Here’s a great sales page example. It’s for a course aimed at moms who want to become freelance writers. It was created by Abbi Perets, who is the founder of Successful Freelance Mom and who has also been a copywriter for the last 20 years. If you take a look at the sales page, you’ll see that Abbi speaks to moms directly. She talks about things moms everywhere can relate to. By doing this, she’s making a connection with her readers. She’s telling them: I know how you feel because I’ve been there and I have a solution. She’s giving them a reason to want what she’s offering so they’ll buy her course.

Writing copy requires a lot of skill. It’s not something that just anyone can do. This is often why copywriters are in such high demand. And this is where another difference between copy and content comes in – the pay for writing copy tends to be a lot higher than the pay for writing content.

Types of Copywriting

Copywriting is used mostly for business-related content such as:

  • Ads
  • Sales copy
  • Emails
  • Brochures
  • Landing pages
  • Website copy
  • Promotional materials

Why the Difference Between Content and Copy Isn’t Clearer

You may have noticed while reading about the differences that there are actually some areas in which copy and content can overlap. This is one of the reasons why the two terms get confused so much. For instance, “emails” shows up both on the list of types of content and the list of types of copywriting. So it’s possible to have one medium that can be used for two very different purposes. These different purposes come to light based on whether you’re reading content or copy.

If you’ve ever gone to a website or a blog and signed up for an email series or a newsletter, then you should be able to spot the differences when those emails land in your inbox. Sometimes you will receive content-heavy emails with lots of information in. Other times (and even from the same company) you will receive more salesy-type emails with copy that makes you want to click and buy.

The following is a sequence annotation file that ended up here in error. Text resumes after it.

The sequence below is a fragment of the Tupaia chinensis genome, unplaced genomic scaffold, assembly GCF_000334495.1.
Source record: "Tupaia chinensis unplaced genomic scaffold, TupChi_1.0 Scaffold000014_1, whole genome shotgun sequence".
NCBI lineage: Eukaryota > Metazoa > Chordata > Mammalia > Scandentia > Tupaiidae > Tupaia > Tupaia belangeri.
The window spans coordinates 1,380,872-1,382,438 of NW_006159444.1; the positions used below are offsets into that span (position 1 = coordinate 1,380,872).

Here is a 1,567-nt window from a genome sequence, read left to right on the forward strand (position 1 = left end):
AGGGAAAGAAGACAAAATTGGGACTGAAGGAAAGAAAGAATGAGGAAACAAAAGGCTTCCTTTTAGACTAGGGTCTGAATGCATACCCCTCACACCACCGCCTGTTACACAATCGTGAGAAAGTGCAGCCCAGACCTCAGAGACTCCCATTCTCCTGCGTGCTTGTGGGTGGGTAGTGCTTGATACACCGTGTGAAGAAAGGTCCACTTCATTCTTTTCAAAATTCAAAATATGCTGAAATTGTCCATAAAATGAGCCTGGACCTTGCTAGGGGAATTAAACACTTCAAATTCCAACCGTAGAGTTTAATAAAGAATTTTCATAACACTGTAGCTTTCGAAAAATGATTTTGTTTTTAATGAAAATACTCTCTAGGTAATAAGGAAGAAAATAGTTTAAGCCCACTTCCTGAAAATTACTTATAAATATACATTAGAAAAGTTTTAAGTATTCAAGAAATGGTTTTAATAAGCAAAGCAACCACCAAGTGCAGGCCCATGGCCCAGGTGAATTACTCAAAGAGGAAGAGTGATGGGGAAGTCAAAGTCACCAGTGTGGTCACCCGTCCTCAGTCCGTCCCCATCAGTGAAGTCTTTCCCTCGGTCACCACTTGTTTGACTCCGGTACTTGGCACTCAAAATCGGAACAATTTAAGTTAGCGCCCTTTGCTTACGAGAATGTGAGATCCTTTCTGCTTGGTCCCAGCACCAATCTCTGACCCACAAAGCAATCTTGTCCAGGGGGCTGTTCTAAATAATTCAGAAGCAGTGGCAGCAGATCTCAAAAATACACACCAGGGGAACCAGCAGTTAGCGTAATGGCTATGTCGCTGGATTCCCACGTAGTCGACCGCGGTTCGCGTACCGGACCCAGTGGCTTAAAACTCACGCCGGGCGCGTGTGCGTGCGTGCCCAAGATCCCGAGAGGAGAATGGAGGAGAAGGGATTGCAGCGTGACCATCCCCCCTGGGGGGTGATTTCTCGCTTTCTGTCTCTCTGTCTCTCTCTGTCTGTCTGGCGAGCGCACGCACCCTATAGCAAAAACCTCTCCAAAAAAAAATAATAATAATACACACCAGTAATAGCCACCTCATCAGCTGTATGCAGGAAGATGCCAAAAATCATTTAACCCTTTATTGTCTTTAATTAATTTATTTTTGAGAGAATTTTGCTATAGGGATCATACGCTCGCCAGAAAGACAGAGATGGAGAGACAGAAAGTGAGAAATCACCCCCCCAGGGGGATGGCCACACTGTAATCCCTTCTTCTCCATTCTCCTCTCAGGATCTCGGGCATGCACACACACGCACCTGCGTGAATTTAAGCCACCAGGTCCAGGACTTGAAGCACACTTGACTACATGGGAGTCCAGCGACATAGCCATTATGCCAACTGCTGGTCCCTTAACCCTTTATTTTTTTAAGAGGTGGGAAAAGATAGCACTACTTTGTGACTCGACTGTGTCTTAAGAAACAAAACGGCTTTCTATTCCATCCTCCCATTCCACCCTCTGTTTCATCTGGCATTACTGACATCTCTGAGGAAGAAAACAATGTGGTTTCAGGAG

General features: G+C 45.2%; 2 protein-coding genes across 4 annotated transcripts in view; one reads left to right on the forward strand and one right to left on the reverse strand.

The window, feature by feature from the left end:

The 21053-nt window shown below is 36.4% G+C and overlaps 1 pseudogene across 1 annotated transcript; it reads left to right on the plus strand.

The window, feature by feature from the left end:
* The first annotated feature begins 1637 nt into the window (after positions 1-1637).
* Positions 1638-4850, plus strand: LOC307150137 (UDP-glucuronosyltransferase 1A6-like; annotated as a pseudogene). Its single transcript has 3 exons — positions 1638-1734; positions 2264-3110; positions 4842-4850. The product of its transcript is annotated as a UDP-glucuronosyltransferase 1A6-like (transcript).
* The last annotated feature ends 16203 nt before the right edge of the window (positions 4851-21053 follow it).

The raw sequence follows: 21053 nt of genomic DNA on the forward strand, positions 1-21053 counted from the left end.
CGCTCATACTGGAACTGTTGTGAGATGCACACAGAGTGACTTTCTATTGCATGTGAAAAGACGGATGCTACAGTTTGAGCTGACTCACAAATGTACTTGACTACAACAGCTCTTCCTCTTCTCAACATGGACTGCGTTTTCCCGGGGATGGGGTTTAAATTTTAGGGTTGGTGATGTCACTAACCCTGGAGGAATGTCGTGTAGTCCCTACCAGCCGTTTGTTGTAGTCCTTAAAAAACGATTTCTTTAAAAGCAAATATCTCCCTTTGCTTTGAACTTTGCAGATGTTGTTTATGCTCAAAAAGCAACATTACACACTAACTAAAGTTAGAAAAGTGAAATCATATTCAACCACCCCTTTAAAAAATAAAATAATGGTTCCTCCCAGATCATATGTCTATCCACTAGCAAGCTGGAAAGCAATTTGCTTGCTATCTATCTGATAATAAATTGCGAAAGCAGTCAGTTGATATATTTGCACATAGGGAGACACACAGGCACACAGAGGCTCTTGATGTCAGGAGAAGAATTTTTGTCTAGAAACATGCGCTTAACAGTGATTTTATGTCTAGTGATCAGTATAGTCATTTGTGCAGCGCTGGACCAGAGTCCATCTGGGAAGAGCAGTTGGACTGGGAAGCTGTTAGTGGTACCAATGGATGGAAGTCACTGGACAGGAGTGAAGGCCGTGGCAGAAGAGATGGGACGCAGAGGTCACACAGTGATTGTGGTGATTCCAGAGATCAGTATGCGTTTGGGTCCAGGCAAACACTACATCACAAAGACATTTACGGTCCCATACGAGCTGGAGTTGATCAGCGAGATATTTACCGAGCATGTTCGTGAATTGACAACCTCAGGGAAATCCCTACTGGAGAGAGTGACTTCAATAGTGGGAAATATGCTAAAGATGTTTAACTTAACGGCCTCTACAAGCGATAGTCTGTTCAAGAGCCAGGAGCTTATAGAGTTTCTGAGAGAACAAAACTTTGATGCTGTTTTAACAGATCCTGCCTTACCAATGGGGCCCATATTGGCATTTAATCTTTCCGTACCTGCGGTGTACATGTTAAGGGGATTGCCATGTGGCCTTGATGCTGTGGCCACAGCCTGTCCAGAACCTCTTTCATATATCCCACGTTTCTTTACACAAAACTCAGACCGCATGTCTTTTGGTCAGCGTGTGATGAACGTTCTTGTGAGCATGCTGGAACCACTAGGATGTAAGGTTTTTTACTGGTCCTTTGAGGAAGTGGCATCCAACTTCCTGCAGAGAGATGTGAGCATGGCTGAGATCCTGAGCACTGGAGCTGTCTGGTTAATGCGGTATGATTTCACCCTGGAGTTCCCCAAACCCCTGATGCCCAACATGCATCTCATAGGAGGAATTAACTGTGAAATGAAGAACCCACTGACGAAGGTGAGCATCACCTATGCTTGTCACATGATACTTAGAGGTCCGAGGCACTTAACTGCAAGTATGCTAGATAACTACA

For example, the emails you get from your favorite pet blog that give you tips on how to keep your dog cool in summer or fun ways to teach your pup tricks are more likely to be information-filled content emails. Meanwhile, the emails you get from your local pet store about their current sales or a brand-new pet toy that’s just come into stock – those would fall under copywriting.

Spot the Difference Between Content and Copy

Content writing focuses on providing useful information about anything and everything that engages the reader. Copywriting focuses on persuading people to do something, whether that’s to buy a product or to sign up for something. It is almost always used to spread awareness about a particular product, brand, or business. Even though the two terms are often confused, the two have very distinct purposes.

Now that you have a better understanding of how to differentiate them, test out the theory. You can take a look at some websites or emails you’ve received recently, and try to work out which is content and which is copy. With a bit of practice, you’ll be able to spot the difference between content and copy within the first few sentences.

Share:

Leave a Comment